A lost gem from Keith's "with horns" period – a quintet session from the mid 70s, recorded with a group that features Dewey Redman on tenor, plus Charlie Haden on bass, Paul Motian on drums and percussion, and Guilherme Franco on additional percussion. The feel is a bit straighter than Jarrett's excellent Death & The Flower set – as the tunes have a highly rhythmic component, and make good use of the extra percussion to create a flowing, organic groove. There's still a nice loose feel overall, though – almost a take on the loft jazz sound, especially at the moments when Jarrett goes a bit outside on piano. Titles include "Shades Of Jazz", "Southern Smiles", "Rose Petals", and "Diatribe".
British pop-jazz-blues crooner Elkie Brooks (born Elaine Bookbinder) dominated U.K. radio in the late '70s with a series of hit singles that established her as "the biggest-selling female album artist in the history of the British pop charts." The Manchester native, who grew up in an extremely musical family, left school at the age of 15 to join a dance band in London. She eventually mad the jump to radio, as well as numerous appearances with legendary jazz bandleader Humphrey Lyttelton, before embarking on a career in pop music. The early '60s saw the budding young singer releasing singles for Decca and EMI, as well as opening for everyone from Carl Perkins to the Beatles, but commercial success remained elusive.
A far-reaching early gem from Roy Ayers – a set that's much more jazz-based than his later work, and a record that has him touching base with the Blue Note and Strata East sides of the jazz spectrum! The lineup here is incredibly hip – a mix of players that includes a young Charles Tolliver on trumpet, Harold Land and Joe Henderson on tenor, Jack Wilson on piano, and Reggie Workman on bass – not to mention Roy himself on some mighty great vibes! There's a surprising spiritual undercurrent to the music – pointing the way towards jazz to come in the 70s.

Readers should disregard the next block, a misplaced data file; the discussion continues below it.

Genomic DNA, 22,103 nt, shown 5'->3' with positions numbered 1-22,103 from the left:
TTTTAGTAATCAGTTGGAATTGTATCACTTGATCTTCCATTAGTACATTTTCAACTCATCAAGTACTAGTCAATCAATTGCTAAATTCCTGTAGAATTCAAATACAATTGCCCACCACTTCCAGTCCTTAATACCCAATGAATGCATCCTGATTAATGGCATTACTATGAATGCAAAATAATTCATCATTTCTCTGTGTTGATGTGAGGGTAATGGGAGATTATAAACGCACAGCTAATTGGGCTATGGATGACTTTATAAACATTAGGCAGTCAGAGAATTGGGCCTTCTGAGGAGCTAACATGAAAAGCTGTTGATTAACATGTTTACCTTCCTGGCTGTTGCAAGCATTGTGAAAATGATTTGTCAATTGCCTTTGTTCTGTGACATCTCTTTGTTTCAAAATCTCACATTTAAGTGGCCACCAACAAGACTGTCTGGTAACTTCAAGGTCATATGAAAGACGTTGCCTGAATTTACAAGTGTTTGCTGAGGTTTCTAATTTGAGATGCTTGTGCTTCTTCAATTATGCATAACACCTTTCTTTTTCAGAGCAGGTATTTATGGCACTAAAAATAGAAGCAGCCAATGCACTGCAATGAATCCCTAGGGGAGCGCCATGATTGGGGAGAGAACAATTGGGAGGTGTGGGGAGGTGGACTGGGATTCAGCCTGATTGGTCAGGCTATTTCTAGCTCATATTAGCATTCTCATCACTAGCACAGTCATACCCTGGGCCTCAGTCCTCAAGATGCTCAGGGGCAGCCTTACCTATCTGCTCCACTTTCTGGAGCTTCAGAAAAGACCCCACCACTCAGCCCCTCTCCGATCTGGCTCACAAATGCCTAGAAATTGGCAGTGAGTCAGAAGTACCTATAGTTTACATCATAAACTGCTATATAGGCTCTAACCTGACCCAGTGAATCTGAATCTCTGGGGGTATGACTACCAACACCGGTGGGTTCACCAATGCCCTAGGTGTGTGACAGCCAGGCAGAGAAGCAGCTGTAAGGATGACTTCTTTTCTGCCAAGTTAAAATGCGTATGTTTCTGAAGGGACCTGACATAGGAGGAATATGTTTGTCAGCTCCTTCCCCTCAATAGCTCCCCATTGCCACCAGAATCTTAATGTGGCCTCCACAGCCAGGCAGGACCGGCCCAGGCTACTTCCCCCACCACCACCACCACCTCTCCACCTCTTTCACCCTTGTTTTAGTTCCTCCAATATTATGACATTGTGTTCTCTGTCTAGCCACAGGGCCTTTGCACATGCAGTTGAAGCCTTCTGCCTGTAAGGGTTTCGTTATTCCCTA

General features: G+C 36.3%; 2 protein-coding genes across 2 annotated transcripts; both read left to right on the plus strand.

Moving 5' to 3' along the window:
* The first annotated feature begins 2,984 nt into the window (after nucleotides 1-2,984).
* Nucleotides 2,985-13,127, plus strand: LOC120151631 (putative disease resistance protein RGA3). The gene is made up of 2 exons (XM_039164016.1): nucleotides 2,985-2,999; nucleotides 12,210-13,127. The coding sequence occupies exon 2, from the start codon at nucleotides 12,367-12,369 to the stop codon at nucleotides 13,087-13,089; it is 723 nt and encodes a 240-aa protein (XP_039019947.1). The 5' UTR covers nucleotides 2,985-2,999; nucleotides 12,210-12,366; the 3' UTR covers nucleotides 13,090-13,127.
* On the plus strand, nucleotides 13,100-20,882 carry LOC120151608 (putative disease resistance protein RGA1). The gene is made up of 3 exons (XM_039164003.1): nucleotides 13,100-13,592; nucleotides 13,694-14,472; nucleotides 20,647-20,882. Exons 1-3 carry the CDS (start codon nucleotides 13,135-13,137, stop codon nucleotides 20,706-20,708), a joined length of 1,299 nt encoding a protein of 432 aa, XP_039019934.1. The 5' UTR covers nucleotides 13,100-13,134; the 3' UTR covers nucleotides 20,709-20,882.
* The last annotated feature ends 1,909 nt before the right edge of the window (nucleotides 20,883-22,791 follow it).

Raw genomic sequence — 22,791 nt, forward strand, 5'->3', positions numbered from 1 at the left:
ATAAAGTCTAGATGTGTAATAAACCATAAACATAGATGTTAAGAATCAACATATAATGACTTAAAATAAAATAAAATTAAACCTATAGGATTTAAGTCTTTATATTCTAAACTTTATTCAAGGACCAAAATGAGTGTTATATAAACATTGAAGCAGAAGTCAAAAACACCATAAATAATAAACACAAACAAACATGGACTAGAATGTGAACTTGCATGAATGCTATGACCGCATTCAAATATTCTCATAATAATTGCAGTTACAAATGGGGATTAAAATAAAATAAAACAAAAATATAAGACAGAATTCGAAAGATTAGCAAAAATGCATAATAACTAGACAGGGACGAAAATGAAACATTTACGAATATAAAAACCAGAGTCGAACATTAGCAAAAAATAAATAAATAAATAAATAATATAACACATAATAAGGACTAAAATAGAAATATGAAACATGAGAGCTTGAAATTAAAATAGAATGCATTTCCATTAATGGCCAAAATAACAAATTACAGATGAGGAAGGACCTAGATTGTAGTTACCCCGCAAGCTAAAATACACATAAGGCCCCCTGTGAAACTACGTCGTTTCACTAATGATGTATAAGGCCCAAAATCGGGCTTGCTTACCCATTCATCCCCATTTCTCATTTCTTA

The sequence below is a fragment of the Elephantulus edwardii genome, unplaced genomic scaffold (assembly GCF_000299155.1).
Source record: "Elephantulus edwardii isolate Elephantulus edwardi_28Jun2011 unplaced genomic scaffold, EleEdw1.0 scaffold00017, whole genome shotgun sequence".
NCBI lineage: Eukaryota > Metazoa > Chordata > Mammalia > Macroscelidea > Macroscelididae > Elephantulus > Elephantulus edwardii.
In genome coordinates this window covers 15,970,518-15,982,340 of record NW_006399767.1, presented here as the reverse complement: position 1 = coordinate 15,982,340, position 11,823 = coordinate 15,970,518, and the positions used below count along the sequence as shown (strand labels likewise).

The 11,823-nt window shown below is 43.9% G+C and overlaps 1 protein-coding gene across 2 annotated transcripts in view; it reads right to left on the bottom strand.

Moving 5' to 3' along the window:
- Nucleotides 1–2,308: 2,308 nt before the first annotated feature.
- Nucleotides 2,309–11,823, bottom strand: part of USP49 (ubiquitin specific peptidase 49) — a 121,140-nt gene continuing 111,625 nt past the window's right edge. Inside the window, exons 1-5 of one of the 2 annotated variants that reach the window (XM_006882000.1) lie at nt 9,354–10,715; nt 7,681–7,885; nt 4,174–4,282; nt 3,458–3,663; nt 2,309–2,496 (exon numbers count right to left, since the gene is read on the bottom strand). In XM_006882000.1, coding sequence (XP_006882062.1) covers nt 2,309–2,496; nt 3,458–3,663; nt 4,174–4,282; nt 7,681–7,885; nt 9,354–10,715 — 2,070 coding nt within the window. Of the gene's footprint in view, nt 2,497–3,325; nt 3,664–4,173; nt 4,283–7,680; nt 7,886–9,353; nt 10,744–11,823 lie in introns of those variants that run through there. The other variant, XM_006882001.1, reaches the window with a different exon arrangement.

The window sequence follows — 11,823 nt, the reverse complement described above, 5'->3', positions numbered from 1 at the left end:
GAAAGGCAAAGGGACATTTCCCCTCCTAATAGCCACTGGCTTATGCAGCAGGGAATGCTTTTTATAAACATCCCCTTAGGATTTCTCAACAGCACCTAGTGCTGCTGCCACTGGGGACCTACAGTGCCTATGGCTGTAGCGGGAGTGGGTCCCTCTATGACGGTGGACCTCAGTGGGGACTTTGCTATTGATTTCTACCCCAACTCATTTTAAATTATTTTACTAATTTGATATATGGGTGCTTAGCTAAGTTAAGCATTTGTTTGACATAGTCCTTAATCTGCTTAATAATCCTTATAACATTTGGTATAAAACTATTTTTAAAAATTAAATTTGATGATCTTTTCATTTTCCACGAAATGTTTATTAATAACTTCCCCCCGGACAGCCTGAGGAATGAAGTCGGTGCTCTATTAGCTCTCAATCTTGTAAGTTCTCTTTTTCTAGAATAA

Although the late '90s apparently saw the end of Gary Glitter's career, following his conviction for sexual offenses, there is no doubting that for a full 25 years before that tragic denouement, Glitter ranked among Britain's best-loved performers of all time. The hits which catapulted him to fame in the early '70s, the anthemic "Rock and Roll" of course, but also the likes of "I'm the Leader of the Gang," "Do You Wanna Touch Me," and "I Love You Love Me Love," still have the capacity to stir an audience – as "Rock and Roll" itself proves, every time it airs at a major sporting event in the U.S.